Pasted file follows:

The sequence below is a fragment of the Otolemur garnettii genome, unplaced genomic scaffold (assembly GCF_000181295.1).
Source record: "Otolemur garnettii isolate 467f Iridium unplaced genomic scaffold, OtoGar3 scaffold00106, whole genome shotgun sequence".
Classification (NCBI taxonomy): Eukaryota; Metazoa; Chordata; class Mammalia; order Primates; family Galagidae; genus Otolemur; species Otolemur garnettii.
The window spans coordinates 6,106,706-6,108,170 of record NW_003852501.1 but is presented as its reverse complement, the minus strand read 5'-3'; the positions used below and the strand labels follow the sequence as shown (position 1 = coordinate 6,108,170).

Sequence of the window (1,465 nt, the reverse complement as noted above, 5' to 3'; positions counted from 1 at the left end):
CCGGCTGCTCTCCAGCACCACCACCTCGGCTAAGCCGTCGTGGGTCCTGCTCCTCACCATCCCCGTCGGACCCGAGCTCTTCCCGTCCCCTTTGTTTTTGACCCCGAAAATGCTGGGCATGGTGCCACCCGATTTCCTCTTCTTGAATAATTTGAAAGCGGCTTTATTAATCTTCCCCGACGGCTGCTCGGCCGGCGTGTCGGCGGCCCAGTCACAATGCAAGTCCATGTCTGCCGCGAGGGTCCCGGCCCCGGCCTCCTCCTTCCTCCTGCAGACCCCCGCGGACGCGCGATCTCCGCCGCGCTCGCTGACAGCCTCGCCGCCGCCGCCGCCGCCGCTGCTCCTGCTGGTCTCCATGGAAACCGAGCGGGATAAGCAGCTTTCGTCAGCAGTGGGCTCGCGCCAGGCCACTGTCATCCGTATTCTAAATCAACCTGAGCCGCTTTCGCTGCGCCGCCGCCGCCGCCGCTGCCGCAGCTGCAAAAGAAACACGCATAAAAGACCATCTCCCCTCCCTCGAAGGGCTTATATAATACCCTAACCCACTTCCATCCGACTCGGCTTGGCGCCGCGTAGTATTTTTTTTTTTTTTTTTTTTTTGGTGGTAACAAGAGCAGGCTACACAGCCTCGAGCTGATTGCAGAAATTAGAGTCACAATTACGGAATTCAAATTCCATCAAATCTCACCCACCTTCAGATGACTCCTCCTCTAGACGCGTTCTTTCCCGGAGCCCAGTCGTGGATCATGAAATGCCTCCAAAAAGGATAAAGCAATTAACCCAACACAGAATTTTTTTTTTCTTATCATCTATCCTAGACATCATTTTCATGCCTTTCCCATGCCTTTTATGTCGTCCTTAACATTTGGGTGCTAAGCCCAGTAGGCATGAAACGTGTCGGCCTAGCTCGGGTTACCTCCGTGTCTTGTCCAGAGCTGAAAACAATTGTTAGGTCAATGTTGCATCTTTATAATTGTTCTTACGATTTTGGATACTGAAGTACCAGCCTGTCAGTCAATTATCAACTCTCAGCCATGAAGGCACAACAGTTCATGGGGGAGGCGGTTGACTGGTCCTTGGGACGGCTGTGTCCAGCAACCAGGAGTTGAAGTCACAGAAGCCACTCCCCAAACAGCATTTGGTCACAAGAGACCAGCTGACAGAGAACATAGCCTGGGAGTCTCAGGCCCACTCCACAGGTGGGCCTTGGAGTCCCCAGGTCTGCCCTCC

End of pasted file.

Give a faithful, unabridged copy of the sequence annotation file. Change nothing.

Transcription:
The sequence below is a fragment of the Otolemur garnettii genome, unplaced genomic scaffold (assembly GCF_000181295.1).
Source record: "Otolemur garnettii isolate 467f Iridium unplaced genomic scaffold, OtoGar3 scaffold00106, whole genome shotgun sequence".
Classification (NCBI taxonomy): Eukaryota; Metazoa; Chordata; class Mammalia; order Primates; family Galagidae; genus Otolemur; species Otolemur garnettii.
The window spans coordinates 6,106,706-6,108,170 of record NW_003852501.1 but is presented as its reverse complement, the minus strand read 5'-3'; the positions used below and the strand labels follow the sequence as shown (position 1 = coordinate 6,108,170).

Sequence of the window (1,465 nt, the reverse complement as noted above, 5' to 3'; positions counted from 1 at the left end):
CCGGCTGCTCTCCAGCACCACCACCTCGGCTAAGCCGTCGTGGGTCCTGCTCCTCACCATCCCCGTCGGACCCGAGCTCTTCCCGTCCCCTTTGTTTTTGACCCCGAAAATGCTGGGCATGGTGCCACCCGATTTCCTCTTCTTGAATAATTTGAAAGCGGCTTTATTAATCTTCCCCGACGGCTGCTCGGCCGGCGTGTCGGCGGCCCAGTCACAATGCAAGTCCATGTCTGCCGCGAGGGTCCCGGCCCCGGCCTCCTCCTTCCTCCTGCAGACCCCCGCGGACGCGCGATCTCCGCCGCGCTCGCTGACAGCCTCGCCGCCGCCGCCGCCGCCGCTGCTCCTGCTGGTCTCCATGGAAACCGAGCGGGATAAGCAGCTTTCGTCAGCAGTGGGCTCGCGCCAGGCCACTGTCATCCGTATTCTAAATCAACCTGAGCCGCTTTCGCTGCGCCGCCGCCGCCGCCGCTGCCGCAGCTGCAAAAGAAACACGCATAAAAGACCATCTCCCCTCCCTCGAAGGGCTTATATAATACCCTAACCCACTTCCATCCGACTCGGCTTGGCGCCGCGTAGTATTTTTTTTTTTTTTTTTTTTTTGGTGGTAACAAGAGCAGGCTACACAGCCTCGAGCTGATTGCAGAAATTAGAGTCACAATTACGGAATTCAAATTCCATCAAATCTCACCCACCTTCAGATGACTCCTCCTCTAGACGCGTTCTTTCCCGGAGCCCAGTCGTGGATCATGAAATGCCTCCAAAAAGGATAAAGCAATTAACCCAACACAGAATTTTTTTTTTCTTATCATCTATCCTAGACATCATTTTCATGCCTTTCCCATGCCTTTTATGTCGTCCTTAACATTTGGGTGCTAAGCCCAGTAGGCATGAAACGTGTCGGCCTAGCTCGGGTTACCTCCGTGTCTTGTCCAGAGCTGAAAACAATTGTTAGGTCAATGTTGCATCTTTATAATTGTTCTTACGATTTTGGATACTGAAGTACCAGCCTGTCAGTCAATTATCAACTCTCAGCCATGAAGGCACAACAGTTCATGGGGGAGGCGGTTGACTGGTCCTTGGGACGGCTGTGTCCAGCAACCAGGAGTTGAAGTCACAGAAGCCACTCCCCAAACAGCATTTGGTCACAAGAGACCAGCTGACAGAGAACATAGCCTGGGAGTCTCAGGCCCACTCCACAGGTGGGCCTTGGAGTCCCCAGGTCTGCCCTCC